[00:09:41] AP: When we’re taking on new properties, we’re still buying properties right now still, but a lot of our most if not all of our properties, we kind of go overboard or a little more on the higher end to give the people the value they need, the tenants the value they need. Like you know you, we’re putting in quartz countertops, stainless steel appliances, the nice vinyl flooring, porcelain tiles. We’re really dressing them up. To give that tenant that peace of mind that they’re getting something they’re paying for, as opposed to something that’s rundown, and really, really dated and whatnot, and still asking for $1,800 a month for a two-bedroom that’s 40 years old. We really go above and beyond, in my opinion, with the way we’re finishing our units and the quality that we’re presenting to the tenants to keep them happy.
[00:10:37] NS: Which is probably benefited you in the last few years as people have migrated from the Toronto GTA area and come into secondary markets looking for that high quality, new finishes and those are what they’re looking for. That’s what they’re getting when they’re seeing it in the city and so they want the same kind of atmosphere, and elements and finishes that they would get there. Where I find that a lot of Toronto Hamilton rentals maybe haven’t gone through those renovations. There’s not that many on the market that are really putting a lot of high-end finishings to them, because they really haven’t had to, or just the landlords aren’t coming this way. It’s good to know that that’s what you’re doing and making sure that people are paying for valuable, valuable fixtures, and furnishings and things like that, and making sure it’s done right. Which I’m sure means that people are staying, because they don’t want to move out of your properties because that’s the best they’re going to get.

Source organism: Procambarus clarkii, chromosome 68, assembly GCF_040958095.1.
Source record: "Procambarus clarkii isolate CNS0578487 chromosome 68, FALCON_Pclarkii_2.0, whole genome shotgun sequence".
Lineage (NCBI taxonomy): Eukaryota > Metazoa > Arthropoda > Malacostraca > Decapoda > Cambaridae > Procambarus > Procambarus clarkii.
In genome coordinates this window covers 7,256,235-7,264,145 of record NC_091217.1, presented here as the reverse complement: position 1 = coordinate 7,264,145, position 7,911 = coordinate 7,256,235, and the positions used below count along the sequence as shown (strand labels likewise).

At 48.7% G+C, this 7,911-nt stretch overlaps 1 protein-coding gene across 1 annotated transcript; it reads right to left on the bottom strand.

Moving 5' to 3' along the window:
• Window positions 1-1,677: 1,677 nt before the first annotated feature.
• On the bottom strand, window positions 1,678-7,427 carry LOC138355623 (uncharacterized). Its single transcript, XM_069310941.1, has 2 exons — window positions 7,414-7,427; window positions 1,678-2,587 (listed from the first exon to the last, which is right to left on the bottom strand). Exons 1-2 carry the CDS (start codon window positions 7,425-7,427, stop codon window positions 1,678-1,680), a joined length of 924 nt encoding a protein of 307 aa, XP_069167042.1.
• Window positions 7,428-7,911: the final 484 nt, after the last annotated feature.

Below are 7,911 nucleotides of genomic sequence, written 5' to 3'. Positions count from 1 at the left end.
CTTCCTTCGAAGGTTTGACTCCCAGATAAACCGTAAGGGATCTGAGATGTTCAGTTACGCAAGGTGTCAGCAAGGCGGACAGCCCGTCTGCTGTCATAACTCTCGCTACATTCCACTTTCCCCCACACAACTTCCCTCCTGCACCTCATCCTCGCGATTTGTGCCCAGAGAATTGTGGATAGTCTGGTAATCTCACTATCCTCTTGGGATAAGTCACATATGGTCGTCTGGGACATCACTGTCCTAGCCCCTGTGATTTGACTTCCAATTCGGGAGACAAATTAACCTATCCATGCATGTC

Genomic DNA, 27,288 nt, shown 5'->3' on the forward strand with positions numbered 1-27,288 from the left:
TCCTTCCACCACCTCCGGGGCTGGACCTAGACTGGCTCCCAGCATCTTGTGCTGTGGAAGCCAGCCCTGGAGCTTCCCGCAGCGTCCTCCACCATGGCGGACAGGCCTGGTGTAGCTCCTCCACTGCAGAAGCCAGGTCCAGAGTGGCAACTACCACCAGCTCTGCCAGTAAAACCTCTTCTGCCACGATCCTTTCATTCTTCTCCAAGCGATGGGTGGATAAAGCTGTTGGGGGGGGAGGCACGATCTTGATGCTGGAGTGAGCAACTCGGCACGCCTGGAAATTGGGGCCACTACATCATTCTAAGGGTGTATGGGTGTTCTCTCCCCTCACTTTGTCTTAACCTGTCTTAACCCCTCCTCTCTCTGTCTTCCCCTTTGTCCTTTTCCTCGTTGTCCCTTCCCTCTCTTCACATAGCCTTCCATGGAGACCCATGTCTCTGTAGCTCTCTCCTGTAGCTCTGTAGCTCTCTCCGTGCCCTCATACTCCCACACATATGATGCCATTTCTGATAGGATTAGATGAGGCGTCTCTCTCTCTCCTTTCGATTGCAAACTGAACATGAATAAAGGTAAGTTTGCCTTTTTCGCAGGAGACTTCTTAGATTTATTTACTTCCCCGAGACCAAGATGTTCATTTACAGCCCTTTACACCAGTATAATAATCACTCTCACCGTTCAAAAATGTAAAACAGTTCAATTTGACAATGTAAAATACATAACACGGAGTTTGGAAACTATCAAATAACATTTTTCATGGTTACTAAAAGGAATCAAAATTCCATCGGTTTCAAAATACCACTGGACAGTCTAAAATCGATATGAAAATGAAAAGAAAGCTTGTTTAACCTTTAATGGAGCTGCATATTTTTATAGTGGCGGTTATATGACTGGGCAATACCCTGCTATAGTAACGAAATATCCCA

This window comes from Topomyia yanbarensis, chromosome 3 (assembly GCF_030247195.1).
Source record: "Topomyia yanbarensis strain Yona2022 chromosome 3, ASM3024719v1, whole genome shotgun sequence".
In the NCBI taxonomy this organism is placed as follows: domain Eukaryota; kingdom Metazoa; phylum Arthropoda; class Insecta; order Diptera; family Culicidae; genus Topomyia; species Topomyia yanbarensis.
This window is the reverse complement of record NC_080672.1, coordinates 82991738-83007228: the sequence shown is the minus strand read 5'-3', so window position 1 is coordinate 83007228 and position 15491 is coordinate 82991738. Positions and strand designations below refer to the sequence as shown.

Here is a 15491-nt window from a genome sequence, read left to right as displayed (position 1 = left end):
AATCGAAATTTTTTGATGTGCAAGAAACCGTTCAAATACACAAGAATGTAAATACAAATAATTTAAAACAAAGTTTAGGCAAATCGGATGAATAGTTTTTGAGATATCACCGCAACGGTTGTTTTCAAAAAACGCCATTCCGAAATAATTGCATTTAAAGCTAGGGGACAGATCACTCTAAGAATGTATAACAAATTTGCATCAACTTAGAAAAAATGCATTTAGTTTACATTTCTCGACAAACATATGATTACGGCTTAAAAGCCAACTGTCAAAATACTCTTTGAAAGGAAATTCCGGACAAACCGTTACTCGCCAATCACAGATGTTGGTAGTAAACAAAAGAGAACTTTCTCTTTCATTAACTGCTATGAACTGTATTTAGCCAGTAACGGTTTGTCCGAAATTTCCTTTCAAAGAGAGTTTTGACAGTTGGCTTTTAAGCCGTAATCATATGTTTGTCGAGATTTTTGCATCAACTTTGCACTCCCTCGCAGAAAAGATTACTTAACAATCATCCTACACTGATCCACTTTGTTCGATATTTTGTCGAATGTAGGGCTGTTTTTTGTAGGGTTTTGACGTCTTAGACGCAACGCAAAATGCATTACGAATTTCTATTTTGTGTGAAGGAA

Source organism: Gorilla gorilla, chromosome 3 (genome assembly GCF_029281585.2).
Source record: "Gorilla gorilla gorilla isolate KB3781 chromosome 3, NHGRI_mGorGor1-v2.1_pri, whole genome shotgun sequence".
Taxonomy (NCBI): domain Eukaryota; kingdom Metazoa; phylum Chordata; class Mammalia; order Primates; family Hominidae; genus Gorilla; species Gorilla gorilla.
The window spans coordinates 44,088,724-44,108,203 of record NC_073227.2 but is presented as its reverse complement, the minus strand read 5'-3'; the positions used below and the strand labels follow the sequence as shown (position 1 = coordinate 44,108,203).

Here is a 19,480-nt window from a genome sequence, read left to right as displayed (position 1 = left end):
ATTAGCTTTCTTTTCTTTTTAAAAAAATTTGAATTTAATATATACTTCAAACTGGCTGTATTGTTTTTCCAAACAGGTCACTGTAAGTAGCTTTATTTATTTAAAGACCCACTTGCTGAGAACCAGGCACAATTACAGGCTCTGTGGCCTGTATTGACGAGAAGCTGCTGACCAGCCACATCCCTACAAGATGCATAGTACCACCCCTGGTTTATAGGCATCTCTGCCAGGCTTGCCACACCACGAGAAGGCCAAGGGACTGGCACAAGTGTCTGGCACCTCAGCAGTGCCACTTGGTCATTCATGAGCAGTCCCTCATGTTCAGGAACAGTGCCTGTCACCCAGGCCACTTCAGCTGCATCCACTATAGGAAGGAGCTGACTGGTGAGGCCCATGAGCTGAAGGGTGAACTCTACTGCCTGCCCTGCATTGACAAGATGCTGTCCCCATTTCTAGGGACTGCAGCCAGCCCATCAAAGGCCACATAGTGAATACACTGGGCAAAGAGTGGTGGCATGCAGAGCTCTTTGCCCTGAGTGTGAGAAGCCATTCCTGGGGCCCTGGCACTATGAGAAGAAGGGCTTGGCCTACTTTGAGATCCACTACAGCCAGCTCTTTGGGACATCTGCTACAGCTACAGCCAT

[00:11:33] AP: They’re done up, they’re clean, they’re new, they’re modern. Yeah. Like I said, all the bells and whistles are there for sure.
[00:11:42] NS: How are you managing the properties? I know you have your own – you’ve got your own property management company. How are you going about that? Do you have them in-house? Do you have property managers in-house?